Limited Use: Take only what you need, Thumbnails, headlines, intro paragraphs, etc. are usually adequate. Facebook, Google and others have set down standards in this area.

Added Value: Simply aggregating a bunch of content from various sources isn’t particularly useful. Aggregators should add value to the content whether through editorial selection, algorithms, commentary or a combination thereof. They should provide something that can’t be gleaned by just reading from the source.

Right of Refusal: Finally, even if you do everything the best you can, some will still not want to be included. An ethical aggregator removes those that don’t want to be included, even if there is no legal obligation for them to do so. There are exceptions to this rule though, in particular with aggregators that merely links or creators simply trying to avoid criticism.

(Bailey, 2015)

The Longer Version:

As we engaged with these four characteristics of symbiotic aggregation, and developed examples of each as we tussled with understanding them.


This is not always as straightforward as you might think. One of the most common example of parasitic aggregation that we have seen the is sharing of content without transparent links to its owner. In a ‘parasitic share’ we would simply copy and paste the URL of the webpost. On the other hand, the same material can be shared symbiotically. We share below a simulated example good practice of symbiotic aggregation where you can clearly see both the original author’s Twitter handle and the link to their original web post. This approach ensures that, if the author has access to the analytics of the website, they will at least be able to benefit from this amplified impact from from our sharing.

Most websites already have an option to ‘share through [offer of various social media icons]’ to facilitate ethical use. As authors we usually link this to our own Twitter accounts. Sharing media through these icons has several advantages: It saves the symbiotic aggregator effort and time in trying to source the author’s name on Twitter because the author will be automatically tagged in the shared resource. Furthermore, everyone gets the analytics for impact, not only the person who aggregates, but also the original author(s). This also benefits the audience because it helps the readers to link directly with the original author.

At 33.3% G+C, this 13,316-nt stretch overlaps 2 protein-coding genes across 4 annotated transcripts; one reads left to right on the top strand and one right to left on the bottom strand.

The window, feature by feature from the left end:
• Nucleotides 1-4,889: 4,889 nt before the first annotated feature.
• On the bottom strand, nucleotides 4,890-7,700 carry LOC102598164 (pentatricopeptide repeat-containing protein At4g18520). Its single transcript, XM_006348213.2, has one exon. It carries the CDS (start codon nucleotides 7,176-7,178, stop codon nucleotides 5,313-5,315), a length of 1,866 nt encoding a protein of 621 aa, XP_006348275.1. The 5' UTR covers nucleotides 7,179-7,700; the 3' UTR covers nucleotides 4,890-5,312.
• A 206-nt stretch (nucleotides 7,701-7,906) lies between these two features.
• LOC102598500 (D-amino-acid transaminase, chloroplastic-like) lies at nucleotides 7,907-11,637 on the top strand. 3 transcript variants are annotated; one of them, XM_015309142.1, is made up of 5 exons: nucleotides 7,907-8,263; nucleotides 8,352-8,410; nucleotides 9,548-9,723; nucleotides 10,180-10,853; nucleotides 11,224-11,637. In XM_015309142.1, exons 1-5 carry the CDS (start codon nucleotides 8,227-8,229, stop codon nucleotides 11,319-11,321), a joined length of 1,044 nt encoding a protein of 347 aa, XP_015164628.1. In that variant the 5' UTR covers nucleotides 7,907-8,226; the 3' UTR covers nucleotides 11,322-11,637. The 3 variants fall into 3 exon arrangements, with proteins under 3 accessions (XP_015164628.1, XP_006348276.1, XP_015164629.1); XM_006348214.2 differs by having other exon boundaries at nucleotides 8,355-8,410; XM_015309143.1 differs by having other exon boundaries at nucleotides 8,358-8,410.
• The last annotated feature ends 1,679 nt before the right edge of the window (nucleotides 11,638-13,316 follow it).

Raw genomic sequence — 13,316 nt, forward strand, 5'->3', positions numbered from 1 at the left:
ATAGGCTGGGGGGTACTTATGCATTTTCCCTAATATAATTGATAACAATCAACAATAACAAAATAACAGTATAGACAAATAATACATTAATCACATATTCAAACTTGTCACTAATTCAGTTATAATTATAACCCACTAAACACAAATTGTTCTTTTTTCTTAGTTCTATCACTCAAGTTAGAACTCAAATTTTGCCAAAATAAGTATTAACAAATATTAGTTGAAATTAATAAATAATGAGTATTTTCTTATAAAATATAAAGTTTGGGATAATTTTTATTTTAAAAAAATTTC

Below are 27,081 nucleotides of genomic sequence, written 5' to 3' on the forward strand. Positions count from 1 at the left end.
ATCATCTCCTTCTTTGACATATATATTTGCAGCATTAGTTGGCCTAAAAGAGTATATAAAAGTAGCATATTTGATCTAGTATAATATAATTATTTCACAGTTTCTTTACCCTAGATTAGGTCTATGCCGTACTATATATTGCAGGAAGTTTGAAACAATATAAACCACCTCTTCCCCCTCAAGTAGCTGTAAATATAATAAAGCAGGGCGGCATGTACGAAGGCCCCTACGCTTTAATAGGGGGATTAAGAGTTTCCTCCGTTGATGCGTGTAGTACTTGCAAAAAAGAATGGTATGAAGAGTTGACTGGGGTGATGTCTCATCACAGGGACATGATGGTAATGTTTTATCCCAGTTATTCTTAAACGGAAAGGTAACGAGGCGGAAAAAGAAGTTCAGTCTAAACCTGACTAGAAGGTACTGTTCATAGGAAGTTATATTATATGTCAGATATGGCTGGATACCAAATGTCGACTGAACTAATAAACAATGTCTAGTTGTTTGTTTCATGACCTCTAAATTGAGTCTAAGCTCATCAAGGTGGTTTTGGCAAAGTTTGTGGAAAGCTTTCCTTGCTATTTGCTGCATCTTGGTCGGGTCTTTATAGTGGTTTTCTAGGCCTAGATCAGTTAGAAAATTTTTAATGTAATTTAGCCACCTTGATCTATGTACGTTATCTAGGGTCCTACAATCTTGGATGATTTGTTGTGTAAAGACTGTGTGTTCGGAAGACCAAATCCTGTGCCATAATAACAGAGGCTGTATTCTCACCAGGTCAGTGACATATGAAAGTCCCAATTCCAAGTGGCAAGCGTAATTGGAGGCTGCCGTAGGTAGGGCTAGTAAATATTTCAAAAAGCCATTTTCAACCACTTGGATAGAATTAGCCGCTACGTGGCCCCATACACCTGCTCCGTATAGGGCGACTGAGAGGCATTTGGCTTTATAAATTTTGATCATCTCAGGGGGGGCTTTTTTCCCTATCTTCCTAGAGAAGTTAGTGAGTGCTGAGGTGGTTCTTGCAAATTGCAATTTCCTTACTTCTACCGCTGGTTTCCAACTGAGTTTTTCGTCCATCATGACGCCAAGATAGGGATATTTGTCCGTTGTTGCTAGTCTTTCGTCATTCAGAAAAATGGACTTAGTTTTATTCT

What happens if the author has a private Twitter account or is not on Twitter? In this case tagging is not possible. But then, because author does not utilise this form of impact tracking, we think it should be okay to share material as long as due diligence is shown with respect to attributing ownership. What do you think?

Example Tweet

Added Value–Example

Adding value can be a difficult aspect that caused a bit of debate amongst us, so we are keen to hear your opinions. We could argue that aggregation in itself is already creating value as it places potentially valuable and interesting resources in one place, and thus saves the audience potentially a lot of time ploughing through resources themselves. From the authors’ points of view it can create value–if the rules of symbiotic sharing are adhered to so that this symbiotic sharing provides more exposure potentially support networking.

We started a list of added value for both the audience and authors, alike, based on @erikasmith very helpful symbiotic aggregation of HE podcasts.

  • Saves time
  • Categorises the podcasts,
  • Easy access,
  • It is curated for easy navigation to topical HE podcasts,
  • Shareable
  • amplifies impact of author’s work

The curator here also includes the link to the original Twitter conversation: